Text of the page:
“ICMS has been established following calls from investors, financiers and clients of the construction industry demanding global rules in reporting, thereby allowing international comparisons on project costs through the use of consistent information.
“Benefits include greater clarity in assessing the feasibility of projects at global, NGO and national level and a BIM-friendly classification to enable the global collection of key data and cost drivers. We thank the organisations and individuals from around the world who are working with us and would like to encourage others to get involved and feedback to the final consultation by answering questions in the survey.”
Michael Framptom from the African Association of QS:
“We have a lot of investors coming to Africa and they need to be confident with the costs they are being presented with for infrastructures and buildings. We need clarity. We need transparency. We need to benchmark. We also need to have value for money. All these things are in the standards that are being written by the ICMS Coalition.”
Varughese Mathew, Global President of the Indian Institute of Quantity Surveyors:
“The world has become a global village and professionals travel from one country to another. Companies also move from one country to another to take different jobs so it’s important for people involved in construction projects to have standards they are familiar with. In this respect, ICMS will be an excellent tool.”
Julie De La Cruz FRICS, Technical Director, Arcadis and founder of the Philippines Institute of Quantity Surveyors:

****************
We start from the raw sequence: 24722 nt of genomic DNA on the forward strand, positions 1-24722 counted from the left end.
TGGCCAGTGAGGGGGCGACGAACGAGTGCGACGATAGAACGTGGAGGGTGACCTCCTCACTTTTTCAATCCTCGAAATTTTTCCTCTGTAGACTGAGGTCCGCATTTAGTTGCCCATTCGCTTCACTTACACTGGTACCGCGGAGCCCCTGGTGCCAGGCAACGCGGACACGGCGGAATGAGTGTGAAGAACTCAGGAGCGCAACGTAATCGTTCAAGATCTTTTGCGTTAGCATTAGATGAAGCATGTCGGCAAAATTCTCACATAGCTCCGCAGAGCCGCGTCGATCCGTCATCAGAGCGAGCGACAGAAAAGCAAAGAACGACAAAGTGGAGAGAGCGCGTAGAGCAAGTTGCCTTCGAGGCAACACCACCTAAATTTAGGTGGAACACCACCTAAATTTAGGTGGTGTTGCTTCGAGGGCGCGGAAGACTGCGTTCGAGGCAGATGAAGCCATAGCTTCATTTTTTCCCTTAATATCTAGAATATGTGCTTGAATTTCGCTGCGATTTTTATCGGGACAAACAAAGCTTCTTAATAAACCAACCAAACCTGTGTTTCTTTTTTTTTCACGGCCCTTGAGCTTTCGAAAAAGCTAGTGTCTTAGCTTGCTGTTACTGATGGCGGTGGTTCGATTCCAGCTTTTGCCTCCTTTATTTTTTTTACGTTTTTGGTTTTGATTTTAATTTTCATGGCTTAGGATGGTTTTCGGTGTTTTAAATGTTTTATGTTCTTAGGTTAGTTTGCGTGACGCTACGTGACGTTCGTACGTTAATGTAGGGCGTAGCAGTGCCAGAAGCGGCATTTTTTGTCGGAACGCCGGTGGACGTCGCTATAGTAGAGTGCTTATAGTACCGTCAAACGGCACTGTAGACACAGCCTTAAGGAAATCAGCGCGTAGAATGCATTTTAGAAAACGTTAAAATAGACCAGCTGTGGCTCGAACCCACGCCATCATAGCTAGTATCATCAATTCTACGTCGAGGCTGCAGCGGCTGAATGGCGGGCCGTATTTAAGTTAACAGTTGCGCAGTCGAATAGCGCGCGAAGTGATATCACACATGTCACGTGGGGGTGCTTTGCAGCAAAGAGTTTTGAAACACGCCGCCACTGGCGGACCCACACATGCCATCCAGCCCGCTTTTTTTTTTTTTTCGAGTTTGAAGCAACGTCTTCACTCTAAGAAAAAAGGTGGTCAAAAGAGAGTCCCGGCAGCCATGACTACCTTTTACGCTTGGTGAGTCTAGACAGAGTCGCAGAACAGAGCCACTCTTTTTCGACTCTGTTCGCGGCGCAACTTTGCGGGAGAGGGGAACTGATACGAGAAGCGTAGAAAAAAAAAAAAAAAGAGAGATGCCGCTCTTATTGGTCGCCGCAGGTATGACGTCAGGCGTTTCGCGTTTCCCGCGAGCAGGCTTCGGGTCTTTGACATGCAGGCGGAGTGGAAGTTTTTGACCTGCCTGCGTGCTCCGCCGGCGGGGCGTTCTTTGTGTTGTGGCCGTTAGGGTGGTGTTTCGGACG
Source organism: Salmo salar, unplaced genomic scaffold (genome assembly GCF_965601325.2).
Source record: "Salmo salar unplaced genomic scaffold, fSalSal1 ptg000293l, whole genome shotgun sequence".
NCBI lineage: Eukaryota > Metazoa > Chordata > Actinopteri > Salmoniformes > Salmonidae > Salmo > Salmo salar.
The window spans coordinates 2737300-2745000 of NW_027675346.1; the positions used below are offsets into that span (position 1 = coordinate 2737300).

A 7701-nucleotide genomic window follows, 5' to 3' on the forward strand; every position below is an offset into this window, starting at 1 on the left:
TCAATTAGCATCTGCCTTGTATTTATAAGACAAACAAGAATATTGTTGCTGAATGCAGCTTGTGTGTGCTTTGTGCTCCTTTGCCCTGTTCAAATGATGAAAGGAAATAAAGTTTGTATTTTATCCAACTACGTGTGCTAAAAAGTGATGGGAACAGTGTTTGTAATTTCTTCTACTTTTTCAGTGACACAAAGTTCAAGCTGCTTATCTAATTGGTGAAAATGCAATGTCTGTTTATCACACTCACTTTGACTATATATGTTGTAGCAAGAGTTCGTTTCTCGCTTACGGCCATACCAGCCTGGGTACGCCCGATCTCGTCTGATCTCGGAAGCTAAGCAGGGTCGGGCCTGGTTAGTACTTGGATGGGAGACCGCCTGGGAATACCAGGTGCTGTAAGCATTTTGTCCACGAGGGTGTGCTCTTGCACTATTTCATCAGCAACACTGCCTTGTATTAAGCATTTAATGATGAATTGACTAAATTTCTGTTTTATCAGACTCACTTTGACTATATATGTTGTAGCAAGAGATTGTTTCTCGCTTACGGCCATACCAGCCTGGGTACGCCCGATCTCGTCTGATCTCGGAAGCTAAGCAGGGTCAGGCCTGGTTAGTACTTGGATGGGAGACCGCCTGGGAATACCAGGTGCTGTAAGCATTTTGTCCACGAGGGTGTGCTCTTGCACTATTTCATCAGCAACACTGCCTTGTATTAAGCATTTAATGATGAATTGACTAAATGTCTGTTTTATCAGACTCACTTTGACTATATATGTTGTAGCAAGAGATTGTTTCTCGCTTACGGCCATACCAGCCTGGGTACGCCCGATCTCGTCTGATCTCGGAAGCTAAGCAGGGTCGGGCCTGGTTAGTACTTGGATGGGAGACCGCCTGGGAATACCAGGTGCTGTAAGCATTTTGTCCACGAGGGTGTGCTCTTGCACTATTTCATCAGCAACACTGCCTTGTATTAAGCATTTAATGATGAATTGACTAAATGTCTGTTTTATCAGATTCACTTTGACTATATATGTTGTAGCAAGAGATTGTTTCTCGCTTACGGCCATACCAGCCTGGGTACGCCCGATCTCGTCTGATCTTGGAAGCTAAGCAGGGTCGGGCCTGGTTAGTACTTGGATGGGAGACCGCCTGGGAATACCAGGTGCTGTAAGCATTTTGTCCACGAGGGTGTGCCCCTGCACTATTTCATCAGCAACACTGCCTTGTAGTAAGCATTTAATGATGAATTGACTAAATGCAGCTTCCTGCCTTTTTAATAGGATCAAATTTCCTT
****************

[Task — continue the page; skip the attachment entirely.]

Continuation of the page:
“Arcadis operates in over 40 countries and we have projects in over 70 countries. In the Middle East alone we operate in five countries so you can imagine that we convert costs between different standards. ICMS as a universal standard approach will solve problems of inconsistency. It will help us deliver better value for money, consistency of approach and providing meaningful benchmark information.”
Neal Argent, Director, EY UK:
“ICMS for us is about how you create confidence in the market. How do you get good comparability of costs so that you remove the degree of variability that mega projects suffer from in terms of cost estimation.”
- Alan Muse Global Director of Built Environment Professional Groups.
- Kate Symons, Global Communications Manager RICS, UK.
Please find the original article here.
--Future of Construction 15:26, 20 Jun 2017 (BST)
Featured articles and news
What should be evaluated to assess building performance?
BIM standards BS 1192:2007+A2:2016 and PAS 1192-2:2013 have been superceded.
What is biophilic design and how can it increase wellbeing?
80 experts come up with the top 7 mistakes the industry makes with BREEAM.
Compliance cannot be verified by inspection on delivery.
Some electric cars have batteries that give a range of over 350 miles.
Assembling, curating, caring for, and designing the future.
A sensitive approach to renovating a building of historic stature.
UK energy policy uncertainty as Welsh project put on hold
What collaborative working achieves and how it can be put in place.
BSRIA publishes the 2019 edition of its small but concise annual databook.
Using QSAND to measure the performance of disaster response.
What U-values are, why they matter and how they are calculated.